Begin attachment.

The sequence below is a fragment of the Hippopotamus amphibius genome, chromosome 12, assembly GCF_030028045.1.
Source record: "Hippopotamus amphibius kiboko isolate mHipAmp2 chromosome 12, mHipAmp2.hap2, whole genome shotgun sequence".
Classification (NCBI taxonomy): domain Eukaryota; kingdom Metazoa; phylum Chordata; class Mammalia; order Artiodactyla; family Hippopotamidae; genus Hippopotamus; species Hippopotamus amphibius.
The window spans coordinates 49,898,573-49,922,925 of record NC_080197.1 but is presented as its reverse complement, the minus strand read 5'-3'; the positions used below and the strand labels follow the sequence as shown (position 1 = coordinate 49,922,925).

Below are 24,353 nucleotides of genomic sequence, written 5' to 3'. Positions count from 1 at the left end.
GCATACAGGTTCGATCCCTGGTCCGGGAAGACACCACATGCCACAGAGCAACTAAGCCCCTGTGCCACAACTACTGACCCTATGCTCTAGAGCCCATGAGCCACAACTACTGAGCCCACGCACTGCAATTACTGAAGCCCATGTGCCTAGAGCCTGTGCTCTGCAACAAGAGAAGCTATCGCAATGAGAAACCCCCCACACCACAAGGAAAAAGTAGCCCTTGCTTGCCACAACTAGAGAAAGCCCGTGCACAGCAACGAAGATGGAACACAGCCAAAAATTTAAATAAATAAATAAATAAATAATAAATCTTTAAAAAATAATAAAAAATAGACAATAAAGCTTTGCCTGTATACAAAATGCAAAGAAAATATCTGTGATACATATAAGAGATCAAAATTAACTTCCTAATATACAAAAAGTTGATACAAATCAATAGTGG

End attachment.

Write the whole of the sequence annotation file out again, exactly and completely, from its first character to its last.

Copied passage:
The sequence below is a fragment of the Hippopotamus amphibius genome, chromosome 12, assembly GCF_030028045.1.
Source record: "Hippopotamus amphibius kiboko isolate mHipAmp2 chromosome 12, mHipAmp2.hap2, whole genome shotgun sequence".
Classification (NCBI taxonomy): domain Eukaryota; kingdom Metazoa; phylum Chordata; class Mammalia; order Artiodactyla; family Hippopotamidae; genus Hippopotamus; species Hippopotamus amphibius.
The window spans coordinates 49,898,573-49,922,925 of record NC_080197.1 but is presented as its reverse complement, the minus strand read 5'-3'; the positions used below and the strand labels follow the sequence as shown (position 1 = coordinate 49,922,925).

Below are 24,353 nucleotides of genomic sequence, written 5' to 3'. Positions count from 1 at the left end.
GCATACAGGTTCGATCCCTGGTCCGGGAAGACACCACATGCCACAGAGCAACTAAGCCCCTGTGCCACAACTACTGACCCTATGCTCTAGAGCCCATGAGCCACAACTACTGAGCCCACGCACTGCAATTACTGAAGCCCATGTGCCTAGAGCCTGTGCTCTGCAACAAGAGAAGCTATCGCAATGAGAAACCCCCCACACCACAAGGAAAAAGTAGCCCTTGCTTGCCACAACTAGAGAAAGCCCGTGCACAGCAACGAAGATGGAACACAGCCAAAAATTTAAATAAATAAATAAATAAATAATAAATCTTTAAAAAATAATAAAAAATAGACAATAAAGCTTTGCCTGTATACAAAATGCAAAGAAAATATCTGTGATACATATAAGAGATCAAAATTAACTTCCTAATATACAAAAAGTTGATACAAATCAATAGTGG